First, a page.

- We specify the ip address of the dhcp server itself: --ip 192.168.1.1
- We specify the subnet or netmask: --netmask 255.255.255.0
- We specify the lower ip address for the server: --lowerip 192.168.1.2
- We specify the upper ip address for the server --upperip 192.168.1.254
- Finally, we enable the network so it starts any time a machine on the network is started: --enable
Run ip addr or ifconfig to confirm that the system has been given an ip address and make a note of it. The victim is prepped. Did I mention? Metasploitable is an intentionally insecure machine, with a ridiculous number of vulnerabilities. It should never be exposed to the internet, or to an insecure network!
Now let's put our attack machine on the internal network. Network adapters can be changed in this manner even if the machine is running, though in my experience, this can also lead to minor glitches in the functioning of the VM, so I usually shut down if I'm going to change network settings for a VM.
Select your Kali instance in the VirtualBox application interface, click Settings, go to the Network settings. Change the adapter from Bridged to Internal Network, and select the name of your newly created internal network. I also "Allow All" in promiscuous mode under the advanced settings, as this allows the Kali network interface to detect any and all packets to and from the other virtual machine (as well as the host computer, if it were able to connect to the same network). Click OK.
Start up Kali and log in if the machine is not running. Check ip addr or ifconfig to make sure you have gotten an ip address from the virtual dchp server. If so, you're all good! Open up the Ice Weasel browser that comes bundled with Kali. In the address bar, enter the ip address of your Metasploitable instance. When the page loads, you should see the web interface that is pre-configred on the Metasploitable virtual machine. It comes packaged with 5 different websites/webapps that are intentionally insecure: TWiki, phpMyAdmin, Mutillidae, DVWA, WebDAV:
At this point, you now have a virtual internal lab network running on your host computer, and two virtual machines running on that network: your Kali attack machine and your Metasploitable victim machine. Remember, this network is completely internal to VirtualBox. Your virtual machines cannot communicate with the host computer over this network and the host computer cannot communicate with the virtual machines over this network. They are isolated.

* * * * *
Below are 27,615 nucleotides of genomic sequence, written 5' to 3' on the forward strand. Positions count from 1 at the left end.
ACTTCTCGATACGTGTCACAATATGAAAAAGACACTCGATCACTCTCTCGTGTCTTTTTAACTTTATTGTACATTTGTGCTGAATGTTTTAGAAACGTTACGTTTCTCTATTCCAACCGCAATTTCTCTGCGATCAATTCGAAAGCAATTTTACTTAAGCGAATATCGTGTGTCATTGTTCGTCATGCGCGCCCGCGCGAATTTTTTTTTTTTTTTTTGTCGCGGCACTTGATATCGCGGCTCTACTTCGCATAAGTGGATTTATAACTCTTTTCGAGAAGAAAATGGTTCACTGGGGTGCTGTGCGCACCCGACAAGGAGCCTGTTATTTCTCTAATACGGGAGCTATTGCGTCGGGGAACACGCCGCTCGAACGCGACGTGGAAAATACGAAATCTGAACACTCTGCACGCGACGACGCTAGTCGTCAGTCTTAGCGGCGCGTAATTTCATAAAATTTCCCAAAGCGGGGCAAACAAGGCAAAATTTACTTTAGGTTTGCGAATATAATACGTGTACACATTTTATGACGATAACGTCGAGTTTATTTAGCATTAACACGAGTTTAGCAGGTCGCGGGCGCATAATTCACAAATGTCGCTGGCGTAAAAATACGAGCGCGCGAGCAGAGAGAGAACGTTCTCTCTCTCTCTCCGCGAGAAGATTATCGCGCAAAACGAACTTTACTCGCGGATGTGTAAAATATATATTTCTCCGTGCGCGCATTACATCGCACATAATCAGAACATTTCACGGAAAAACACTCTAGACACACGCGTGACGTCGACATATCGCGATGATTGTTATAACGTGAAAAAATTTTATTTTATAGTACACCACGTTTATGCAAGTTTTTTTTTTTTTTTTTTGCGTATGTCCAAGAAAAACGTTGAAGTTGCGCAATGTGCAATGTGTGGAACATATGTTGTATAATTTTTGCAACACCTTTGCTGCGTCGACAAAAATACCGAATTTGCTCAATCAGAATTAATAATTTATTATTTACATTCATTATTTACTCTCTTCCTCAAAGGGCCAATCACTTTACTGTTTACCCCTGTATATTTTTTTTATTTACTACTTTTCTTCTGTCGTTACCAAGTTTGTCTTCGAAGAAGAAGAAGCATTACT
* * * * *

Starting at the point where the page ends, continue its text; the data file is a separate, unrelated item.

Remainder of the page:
Exploring Metasploitable's Vulnerabilities
Now the real fun begins! The first thing you might do here is passive network monitoring to see what kind of packets, if any, the victim machine is sending out over the network. Fire up Wireshark inside Kali, and start a capture on the appropriate interface for the lab network. (See part two of this series on how to configure Wireshark for live capture.)
From the packet capture, you'll soon notice that Metasploitable sends out workstation and workgroup announcements every couple of minutes for services that are running on it. If you inspect those packets more closely, you'll find that those packets contain a good deal of information about the host machine sending them, as well as about the services running on it.
An an exercise, confirm by inspecting the packets you've captured that Metasploitable is: 1) a workstation, 2) a server, 3) a print queue server, 4) a Xenix server, 5) an NT Workstation, 6) an NT Server, and 7) a Master Browser. You can doubly confirm that the machine is running such services by browsing its shares over the network in the file manager. But where can we find the network login credentials to view the shares?
Now that we have some idea of what we're dealing with, let's conduct a few port scans of the victim system to see what vulnerabilities that might expose. Let's just go through some of the various default scan types built in to Zenmap to see what they bring to light.
A ping scan reveals that the host is up. A quick scan identifies 18 open ports, among them the reserved ports for ftp, ssh, telnet, smtp, htttp, mysql and so on. A regular scan identifies 23 open ports. An intense scan also reveals 23 open ports, but it also provides operating system and version information, along with more detailed information about the services running on the various ports. For example, it notes that anonymous ftp login is allowed on port 21, identifies the SSH server's hostkey fingerprint, and so on. Run the more intensive scans to see what else you can find.
As an exercise, analyze the command options used in the various Zenmap scans to determine why those particular scans revealed that particular information.
It is worth noting here that a couple leads for tracking down Metasploitable's network login credentials are provided already in the simple quick scan. However, it is indicative of the system's complete insecurity that these leads make the question of determining the network login credentials moot. Can you identify any such lead and why it moots our earlier question?
If you've followed along this far, you're probably asking yourself: what's next? (That is, if you haven't jumped ahead already.) Well, you now have a fully functioning virtual hacking lab outfitted with one of the most powerful attack systems and one of the most vulnerable victim systems around. It's time to start exploring some of the more involved tools bundled in Kali and see what other kinds of weaknesses you can identify and exploit in the various services running on the victim machine, including in the five websites and applications running on the system. That, however, is beyond the scope of the present article, but here are some resources to help get started:
- Metasploit Unleashed, an introduction the Metasploit Framework
- Burp Suite's introductory tutorial documentation
- OWASP-ZAP, the OWASP Zed Attack Proxy Project website
That concludes the present article. In part four of the series, we'll set up an external local area network and demonstrate how it is possible to steal login credentials from a victim machine logging in to a compromised router. As always, questions, comments, suggestions and criticism are welcome below.